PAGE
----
Sixteen years after it was first teased as one of the fake coming attractions in 2007’s Robert Rodriguez/Quentin Tarantino double-feature collaboration Grindhouse, Eli Roth’s Thanksgiving has finally hit the big screen. Featuring plenty of the gore promised in the trailer, this throwback slasher pic will gratify genre fans who will appreciate the titular holiday finally getting its own horror film along with the likes of Christmas, Valentine’s Day, etc. This one is no instant classic, ranking more along the lines of April Fool’s Day than the gold standard of its ilk, Halloween. But it offers plenty of cheap thrills, or more accurately cheap kills, presented with the sort of attention to bloodthirsty detail that horror aficionados crave. Pity, though, that there aren’t really any more actual grindhouses.
The film set in (where else?) Plymouth, Massachusetts, does begin spectacularly, with an elaborate, expertly staged sequence depicting a riot at a big box store named Right Mart (any resemblance to Walmart is strictly coincidental, presumably) on Thanksgiving night, the start of its Black Friday sale. An only slightly exaggerated rendition of the sort of violent mayhem that has actually occurred in various places, the tragic event results in several gruesome deaths, including one involving one of the more recognizable cast members. Needless to say, the harrowing footage captured on a cell phone camera quickly goes viral.
Cut to a year later, when the unrepentant store owner (Rick Hoffman, made for movies like this) plans to once again open the store on the holiday, much to the dismay of his daughter (Nell Verlaque, whose wide, expressive eyes guarantee her a future as a scream queen should she so desire). But someone else is even more upset, namely the serial killer — wearing a mask featuring the bearded face of John Carver, the Pilgrim who became the first governor of Plymouth Colony — who begins dispatching people who were at the store on that fateful night. (The mask is not quite as scary as the blank one worn by Michael Myers, but it gets the job done.)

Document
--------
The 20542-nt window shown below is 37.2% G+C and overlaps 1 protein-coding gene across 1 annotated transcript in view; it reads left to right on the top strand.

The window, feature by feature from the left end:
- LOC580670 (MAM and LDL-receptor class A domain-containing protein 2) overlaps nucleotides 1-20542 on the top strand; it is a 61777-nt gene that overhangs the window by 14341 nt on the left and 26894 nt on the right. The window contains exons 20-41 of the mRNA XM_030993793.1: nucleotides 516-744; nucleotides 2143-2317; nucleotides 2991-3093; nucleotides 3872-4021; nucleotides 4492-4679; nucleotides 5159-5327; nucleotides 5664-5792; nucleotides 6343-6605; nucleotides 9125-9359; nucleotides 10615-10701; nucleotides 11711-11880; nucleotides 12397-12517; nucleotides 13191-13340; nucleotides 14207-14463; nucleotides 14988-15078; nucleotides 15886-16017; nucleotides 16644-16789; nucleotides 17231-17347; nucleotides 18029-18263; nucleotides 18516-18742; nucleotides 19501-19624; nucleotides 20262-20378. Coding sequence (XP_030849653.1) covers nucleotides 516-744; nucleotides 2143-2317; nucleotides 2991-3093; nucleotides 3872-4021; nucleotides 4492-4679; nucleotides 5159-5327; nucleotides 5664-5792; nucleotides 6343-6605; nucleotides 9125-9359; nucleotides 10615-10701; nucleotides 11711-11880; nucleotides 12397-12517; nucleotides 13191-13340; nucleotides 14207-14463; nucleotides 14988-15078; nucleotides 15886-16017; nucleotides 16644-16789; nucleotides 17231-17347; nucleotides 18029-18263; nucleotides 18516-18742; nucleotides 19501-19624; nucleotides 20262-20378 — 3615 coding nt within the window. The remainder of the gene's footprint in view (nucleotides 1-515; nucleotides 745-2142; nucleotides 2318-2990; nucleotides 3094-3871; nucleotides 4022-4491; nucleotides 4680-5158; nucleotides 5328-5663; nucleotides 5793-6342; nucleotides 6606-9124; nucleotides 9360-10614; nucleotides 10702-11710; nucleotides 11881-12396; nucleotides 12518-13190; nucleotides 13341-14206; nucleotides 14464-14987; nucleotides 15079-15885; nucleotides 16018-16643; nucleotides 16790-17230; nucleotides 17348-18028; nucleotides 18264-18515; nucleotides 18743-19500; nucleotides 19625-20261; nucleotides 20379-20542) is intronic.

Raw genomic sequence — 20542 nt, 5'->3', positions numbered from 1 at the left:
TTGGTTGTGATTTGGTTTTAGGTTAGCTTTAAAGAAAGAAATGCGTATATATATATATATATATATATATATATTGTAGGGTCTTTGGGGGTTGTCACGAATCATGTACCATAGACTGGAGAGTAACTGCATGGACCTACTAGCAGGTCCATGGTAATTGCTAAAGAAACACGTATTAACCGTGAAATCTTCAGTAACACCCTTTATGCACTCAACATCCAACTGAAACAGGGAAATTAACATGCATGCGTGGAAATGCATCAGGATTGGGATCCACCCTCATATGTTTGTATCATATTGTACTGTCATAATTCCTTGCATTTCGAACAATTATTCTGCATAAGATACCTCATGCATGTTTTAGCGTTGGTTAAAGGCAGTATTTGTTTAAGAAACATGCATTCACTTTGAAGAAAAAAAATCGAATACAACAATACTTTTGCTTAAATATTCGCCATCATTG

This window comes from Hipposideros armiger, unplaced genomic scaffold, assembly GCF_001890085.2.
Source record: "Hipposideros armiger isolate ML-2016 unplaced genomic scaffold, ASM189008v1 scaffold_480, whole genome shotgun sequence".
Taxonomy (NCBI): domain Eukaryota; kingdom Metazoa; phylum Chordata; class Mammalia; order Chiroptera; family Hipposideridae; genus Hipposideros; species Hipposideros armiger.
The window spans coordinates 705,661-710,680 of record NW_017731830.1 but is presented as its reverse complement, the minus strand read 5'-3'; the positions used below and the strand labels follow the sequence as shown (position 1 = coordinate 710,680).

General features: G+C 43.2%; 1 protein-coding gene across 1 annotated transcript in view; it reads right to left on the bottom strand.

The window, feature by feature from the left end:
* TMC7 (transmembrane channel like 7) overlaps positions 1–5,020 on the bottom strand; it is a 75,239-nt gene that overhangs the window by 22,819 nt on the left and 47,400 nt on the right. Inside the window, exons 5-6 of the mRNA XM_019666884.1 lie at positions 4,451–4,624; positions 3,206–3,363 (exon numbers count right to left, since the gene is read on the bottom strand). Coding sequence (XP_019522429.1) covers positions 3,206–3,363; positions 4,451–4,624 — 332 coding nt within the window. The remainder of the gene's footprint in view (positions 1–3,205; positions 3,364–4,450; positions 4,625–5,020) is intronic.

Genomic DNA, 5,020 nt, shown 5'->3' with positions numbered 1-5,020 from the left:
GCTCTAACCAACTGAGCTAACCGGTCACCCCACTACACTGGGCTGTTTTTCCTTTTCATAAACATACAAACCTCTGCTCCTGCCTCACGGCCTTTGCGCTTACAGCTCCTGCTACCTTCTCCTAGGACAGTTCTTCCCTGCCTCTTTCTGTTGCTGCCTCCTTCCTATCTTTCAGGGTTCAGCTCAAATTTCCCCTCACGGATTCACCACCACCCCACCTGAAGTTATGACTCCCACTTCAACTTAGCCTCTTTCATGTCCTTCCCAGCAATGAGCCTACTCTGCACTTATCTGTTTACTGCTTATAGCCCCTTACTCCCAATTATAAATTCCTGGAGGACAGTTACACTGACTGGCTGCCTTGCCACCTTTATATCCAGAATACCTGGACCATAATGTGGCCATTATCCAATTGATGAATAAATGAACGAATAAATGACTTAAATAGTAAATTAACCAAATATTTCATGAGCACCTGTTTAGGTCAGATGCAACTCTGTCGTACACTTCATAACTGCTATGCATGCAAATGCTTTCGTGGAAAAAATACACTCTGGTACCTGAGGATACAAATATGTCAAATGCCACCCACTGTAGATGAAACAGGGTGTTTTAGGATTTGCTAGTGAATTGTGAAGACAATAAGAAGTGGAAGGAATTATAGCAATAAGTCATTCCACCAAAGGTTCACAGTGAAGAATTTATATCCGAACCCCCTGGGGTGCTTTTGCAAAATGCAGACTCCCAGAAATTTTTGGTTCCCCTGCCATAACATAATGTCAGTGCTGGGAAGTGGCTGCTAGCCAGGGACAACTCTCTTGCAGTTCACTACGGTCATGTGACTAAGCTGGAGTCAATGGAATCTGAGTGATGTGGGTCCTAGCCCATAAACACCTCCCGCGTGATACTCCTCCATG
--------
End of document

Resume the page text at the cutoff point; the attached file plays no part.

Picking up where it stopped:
Investigating the killings is McDreamy, excuse me, Sheriff Newland (played by Patrick Dempsey, fresh off his coronation as People’s “Sexiest Man Alive,” which I’m sure is a total coincidence). The hard-working sheriff has his work literally cut out for him as John Carver lives up to his name by chopping and dicing — and in one case cooking someone alive like a Thanksgiving turkey — his way through the community, including several of its particularly attractive young people. The killings, delivered with the sort of practical effects that you can imagine its creators gleefully devising, are quite imaginative; there’s one involving a sexy cheerleader being knifed to death on a trampoline and another involving a parade driver getting his head impaled by the wooden bowsprit of a Mayflower float (loved the detail of the nose hanging dejectedly off to one side as a result).
“No one appreciates subtlety anymore,” one of the characters ironically complains, and the film is a case in point. There’s exactly nothing subtle about this effort, including the heavy New England accents sported by many of the actors, which result in such amusing exclamations as “Oh, my Gawd!”
The screenplay by Jeff Rendell, who devised the story along with Roth, features welcome doses of the sort of self-aware humor that reassure us that the film is not to be taken too seriously, although without lapsing too heavily into the sort of meta territory the Scream films have now done to death. There are also clever visual touches throughout, as when Jessica attempts to hide from the killer by blending in with a series of mannequin heads sporting wigs.